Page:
As I age, I must admit that my reliance on medications has grown as well. It used to be I was living footloose and fancy-free, periodically taking a Tylenol for a headache.
Today, however, I have a few meds I take for things like … you know … breathing, walking and calcium depletion (which I didn’t even know was a thing until I started shrinking). Oy vey!
See? I’m already talking like an old woman.
So I broke down and bought a plastic organizer for my medication drawer. Yes, I have a drawer dedicated to medication. In days gone by I used to have a drawer for all my Barbie doll clothes, and in college I had a drawer for all of my pens and highlighters. But nowhere in the brochure of my life did I see a medication drawer advertised, so you can imagine my surprise.
Let me be clear: I am not at the point where I’m going to enlist the multi-colored, days-of-the-week pillboxes, making my transformation into my mother complete, but I’m one antihistamine away from going there.
So when my doctor suggests yet another medication, everything in me wants to say, “Sorry, my pill organizer is full. You’ll have to get on the waiting list.”
Besides, have you seen those commercials for medications on TV? The side effects are enough to make me cancel cable.
You see, one of the curses of being a “creative type” is that when I hear a list of side effects, I actually start to HAVE the side effects. It’s gotten to the point where my husband has taken the side-effect information sheet from my hands and shredded it before my eyes. At one point, I even started thinking I was experiencing prostate issues, signaling that I had nearly rounded the bend.
It’s crazy, really: A commercial comes on with a beautiful older woman riding her bike in slow motion. Cue the soft piano music. A narrator starts to talk about how her medication has halted her osteoporosis. Lovely, right?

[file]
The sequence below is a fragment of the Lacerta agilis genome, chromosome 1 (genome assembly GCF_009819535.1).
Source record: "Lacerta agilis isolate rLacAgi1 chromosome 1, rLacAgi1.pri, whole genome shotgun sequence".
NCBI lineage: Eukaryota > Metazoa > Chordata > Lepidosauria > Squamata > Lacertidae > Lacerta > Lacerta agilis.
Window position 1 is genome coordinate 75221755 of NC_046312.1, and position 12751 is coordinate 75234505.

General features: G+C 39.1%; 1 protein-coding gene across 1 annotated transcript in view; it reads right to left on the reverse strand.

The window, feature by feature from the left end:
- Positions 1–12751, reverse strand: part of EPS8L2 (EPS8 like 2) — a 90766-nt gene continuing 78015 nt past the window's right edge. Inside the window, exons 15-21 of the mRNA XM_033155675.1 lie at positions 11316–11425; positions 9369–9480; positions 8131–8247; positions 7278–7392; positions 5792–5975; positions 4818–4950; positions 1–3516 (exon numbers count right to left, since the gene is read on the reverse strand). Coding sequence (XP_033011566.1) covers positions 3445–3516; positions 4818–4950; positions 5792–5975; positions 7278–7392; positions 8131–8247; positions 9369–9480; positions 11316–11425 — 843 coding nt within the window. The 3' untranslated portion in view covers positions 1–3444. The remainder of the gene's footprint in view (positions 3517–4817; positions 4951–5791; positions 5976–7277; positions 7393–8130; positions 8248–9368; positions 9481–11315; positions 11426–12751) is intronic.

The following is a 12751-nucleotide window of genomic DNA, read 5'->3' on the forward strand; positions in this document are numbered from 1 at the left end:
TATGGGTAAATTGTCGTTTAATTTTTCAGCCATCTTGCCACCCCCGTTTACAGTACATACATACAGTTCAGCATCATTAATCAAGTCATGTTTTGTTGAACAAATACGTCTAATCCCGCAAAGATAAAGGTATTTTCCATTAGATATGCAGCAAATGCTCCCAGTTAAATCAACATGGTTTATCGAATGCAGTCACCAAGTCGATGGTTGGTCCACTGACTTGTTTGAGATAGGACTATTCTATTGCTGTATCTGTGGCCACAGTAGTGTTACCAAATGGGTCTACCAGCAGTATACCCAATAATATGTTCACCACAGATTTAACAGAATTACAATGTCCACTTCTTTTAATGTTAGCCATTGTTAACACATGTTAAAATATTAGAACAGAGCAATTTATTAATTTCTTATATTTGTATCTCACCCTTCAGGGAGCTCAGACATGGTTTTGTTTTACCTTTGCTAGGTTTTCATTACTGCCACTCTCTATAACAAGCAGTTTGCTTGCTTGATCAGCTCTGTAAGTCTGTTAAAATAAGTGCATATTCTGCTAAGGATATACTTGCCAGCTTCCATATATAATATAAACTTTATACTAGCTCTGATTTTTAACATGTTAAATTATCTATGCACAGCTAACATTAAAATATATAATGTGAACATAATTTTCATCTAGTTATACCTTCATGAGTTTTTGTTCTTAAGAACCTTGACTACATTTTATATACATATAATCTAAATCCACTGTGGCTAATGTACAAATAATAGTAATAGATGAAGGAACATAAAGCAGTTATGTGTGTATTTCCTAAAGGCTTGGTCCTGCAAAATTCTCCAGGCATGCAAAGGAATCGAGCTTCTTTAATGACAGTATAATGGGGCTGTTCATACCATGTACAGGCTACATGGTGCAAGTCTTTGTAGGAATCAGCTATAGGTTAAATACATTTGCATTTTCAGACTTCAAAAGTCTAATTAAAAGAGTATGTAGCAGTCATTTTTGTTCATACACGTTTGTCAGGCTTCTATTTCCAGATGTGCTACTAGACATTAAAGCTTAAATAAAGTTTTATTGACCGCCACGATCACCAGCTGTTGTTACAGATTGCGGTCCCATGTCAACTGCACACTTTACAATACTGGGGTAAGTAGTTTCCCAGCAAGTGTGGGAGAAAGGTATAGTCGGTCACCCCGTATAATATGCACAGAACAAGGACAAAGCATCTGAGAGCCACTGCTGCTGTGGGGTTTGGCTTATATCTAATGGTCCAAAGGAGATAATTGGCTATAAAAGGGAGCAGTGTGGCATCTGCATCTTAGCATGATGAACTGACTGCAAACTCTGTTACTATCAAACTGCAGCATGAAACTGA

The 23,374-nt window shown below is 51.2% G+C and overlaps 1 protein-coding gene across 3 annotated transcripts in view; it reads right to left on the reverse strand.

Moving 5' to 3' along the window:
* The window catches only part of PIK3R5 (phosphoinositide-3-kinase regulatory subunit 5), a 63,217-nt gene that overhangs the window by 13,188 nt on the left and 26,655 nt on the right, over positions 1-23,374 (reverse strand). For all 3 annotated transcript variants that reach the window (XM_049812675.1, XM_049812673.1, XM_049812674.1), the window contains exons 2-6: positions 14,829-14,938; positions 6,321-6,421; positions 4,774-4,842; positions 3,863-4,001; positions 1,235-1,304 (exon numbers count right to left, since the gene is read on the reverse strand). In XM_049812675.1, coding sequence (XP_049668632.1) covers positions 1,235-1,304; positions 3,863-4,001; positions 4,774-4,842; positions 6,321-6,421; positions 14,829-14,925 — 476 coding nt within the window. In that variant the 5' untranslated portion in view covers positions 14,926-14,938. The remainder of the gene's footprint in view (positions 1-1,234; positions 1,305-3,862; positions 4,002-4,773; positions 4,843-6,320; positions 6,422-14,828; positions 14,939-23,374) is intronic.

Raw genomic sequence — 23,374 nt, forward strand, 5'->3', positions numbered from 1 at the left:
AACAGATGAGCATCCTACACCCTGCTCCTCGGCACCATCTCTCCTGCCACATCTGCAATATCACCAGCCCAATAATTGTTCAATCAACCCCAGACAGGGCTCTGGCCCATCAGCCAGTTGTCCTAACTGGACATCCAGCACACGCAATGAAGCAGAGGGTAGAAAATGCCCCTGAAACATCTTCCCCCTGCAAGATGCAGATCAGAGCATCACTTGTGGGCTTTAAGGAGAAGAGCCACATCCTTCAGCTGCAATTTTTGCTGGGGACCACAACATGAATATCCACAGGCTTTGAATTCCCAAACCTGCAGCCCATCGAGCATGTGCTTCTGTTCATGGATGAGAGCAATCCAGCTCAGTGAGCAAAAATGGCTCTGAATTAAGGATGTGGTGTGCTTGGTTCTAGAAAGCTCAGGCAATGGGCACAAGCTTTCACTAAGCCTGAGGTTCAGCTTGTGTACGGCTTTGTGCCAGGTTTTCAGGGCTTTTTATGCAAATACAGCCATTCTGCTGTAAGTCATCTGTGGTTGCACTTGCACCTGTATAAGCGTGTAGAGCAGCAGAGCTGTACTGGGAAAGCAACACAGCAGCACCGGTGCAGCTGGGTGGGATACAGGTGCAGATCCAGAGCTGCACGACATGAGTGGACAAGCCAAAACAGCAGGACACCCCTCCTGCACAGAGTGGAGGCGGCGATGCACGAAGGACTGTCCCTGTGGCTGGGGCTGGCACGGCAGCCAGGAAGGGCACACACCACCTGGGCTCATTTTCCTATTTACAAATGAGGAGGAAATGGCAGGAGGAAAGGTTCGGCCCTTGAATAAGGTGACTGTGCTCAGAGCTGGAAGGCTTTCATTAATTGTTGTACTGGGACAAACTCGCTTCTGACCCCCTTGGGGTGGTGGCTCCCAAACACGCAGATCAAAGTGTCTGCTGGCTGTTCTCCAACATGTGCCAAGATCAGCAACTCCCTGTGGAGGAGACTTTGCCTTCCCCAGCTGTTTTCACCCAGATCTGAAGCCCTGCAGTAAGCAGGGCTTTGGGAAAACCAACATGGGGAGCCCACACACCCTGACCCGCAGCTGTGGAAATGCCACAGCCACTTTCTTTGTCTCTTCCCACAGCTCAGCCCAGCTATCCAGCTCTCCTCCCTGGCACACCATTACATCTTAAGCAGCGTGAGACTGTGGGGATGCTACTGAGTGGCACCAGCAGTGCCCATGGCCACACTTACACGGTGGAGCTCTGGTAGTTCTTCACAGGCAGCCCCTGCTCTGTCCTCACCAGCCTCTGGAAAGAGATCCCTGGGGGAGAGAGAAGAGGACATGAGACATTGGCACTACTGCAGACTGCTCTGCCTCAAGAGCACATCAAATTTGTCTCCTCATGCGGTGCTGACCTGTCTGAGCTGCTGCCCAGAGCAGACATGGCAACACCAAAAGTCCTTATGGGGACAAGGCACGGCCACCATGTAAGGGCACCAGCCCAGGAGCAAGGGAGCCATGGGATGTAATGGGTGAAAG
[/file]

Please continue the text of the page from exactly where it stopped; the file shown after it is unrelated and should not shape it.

Then that same soothing voice launches into, “Side effects may include insomnia, nausea, weakness, yawning…”
And I start talking to the narrator, “I’m wondering why you’d be yawning if you can’t fall asleep, but whatever.”
“…anxiety, nervousness, tremors…”
“You’re doing a pretty good job of making me feel all three of those with this list, honey.”
“…flushing, constipation, abnormal dreams…”
“You mean, in addition to the nightmare you’re painting for me right now?”
“…hearing voices of narrators in your head, gremlins, talking back to the narrators in your head…”
See “creative type” above...
Yes, I understand that for legal reasons, the FDA requires pharmaceuticals to trot all of these side effects out to us, the unsuspecting buyers, but there are some things I’d rather not know.
I did discover that the mass marketing of pharmaceuticals to users is banned in over 30 industrialized nations, except the United States and New Zealand, where we are all certain our hearts will explode after taking an aspirin, thank you very much.
Or maybe that’s just me.
I say ban away. And until then I am content with the fact that I will continue to shrink in stature. After all, the alternatives are too terrifying to even contemplate.
Eileen Burmeister lives, works and continues to lose vertical inches in Winchester, Ore. She can be reached at firstname.lastname@example.org or you can follow her on Twitter at EBurmeister.